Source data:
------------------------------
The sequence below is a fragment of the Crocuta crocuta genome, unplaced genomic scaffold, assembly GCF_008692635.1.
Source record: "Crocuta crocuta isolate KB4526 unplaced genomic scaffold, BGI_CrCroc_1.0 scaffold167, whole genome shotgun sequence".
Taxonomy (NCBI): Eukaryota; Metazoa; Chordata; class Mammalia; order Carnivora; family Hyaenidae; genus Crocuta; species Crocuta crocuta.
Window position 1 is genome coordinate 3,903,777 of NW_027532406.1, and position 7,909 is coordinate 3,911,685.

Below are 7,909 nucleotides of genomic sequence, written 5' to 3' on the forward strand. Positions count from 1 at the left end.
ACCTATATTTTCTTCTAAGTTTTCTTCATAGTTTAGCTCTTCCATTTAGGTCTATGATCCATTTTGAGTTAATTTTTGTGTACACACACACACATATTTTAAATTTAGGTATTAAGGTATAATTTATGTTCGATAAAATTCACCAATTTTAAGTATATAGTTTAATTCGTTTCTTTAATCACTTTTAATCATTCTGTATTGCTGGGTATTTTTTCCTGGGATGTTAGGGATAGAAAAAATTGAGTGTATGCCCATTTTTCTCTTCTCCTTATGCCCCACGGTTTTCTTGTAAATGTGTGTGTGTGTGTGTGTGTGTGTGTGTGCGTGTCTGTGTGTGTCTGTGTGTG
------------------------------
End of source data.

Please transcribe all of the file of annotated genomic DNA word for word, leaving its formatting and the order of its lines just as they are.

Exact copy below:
The sequence below is a fragment of the Crocuta crocuta genome, unplaced genomic scaffold, assembly GCF_008692635.1.
Source record: "Crocuta crocuta isolate KB4526 unplaced genomic scaffold, BGI_CrCroc_1.0 scaffold167, whole genome shotgun sequence".
Taxonomy (NCBI): Eukaryota; Metazoa; Chordata; class Mammalia; order Carnivora; family Hyaenidae; genus Crocuta; species Crocuta crocuta.
Window position 1 is genome coordinate 3,903,777 of NW_027532406.1, and position 7,909 is coordinate 3,911,685.

Below are 7,909 nucleotides of genomic sequence, written 5' to 3' on the forward strand. Positions count from 1 at the left end.
ACCTATATTTTCTTCTAAGTTTTCTTCATAGTTTAGCTCTTCCATTTAGGTCTATGATCCATTTTGAGTTAATTTTTGTGTACACACACACACATATTTTAAATTTAGGTATTAAGGTATAATTTATGTTCGATAAAATTCACCAATTTTAAGTATATAGTTTAATTCGTTTCTTTAATCACTTTTAATCATTCTGTATTGCTGGGTATTTTTTCCTGGGATGTTAGGGATAGAAAAAATTGAGTGTATGCCCATTTTTCTCTTCTCCTTATGCCCCACGGTTTTCTTGTAAATGTGTGTGTGTGTGTGTGTGTGTGTGTGTGCGTGTCTGTGTGTGTCTGTGTGTG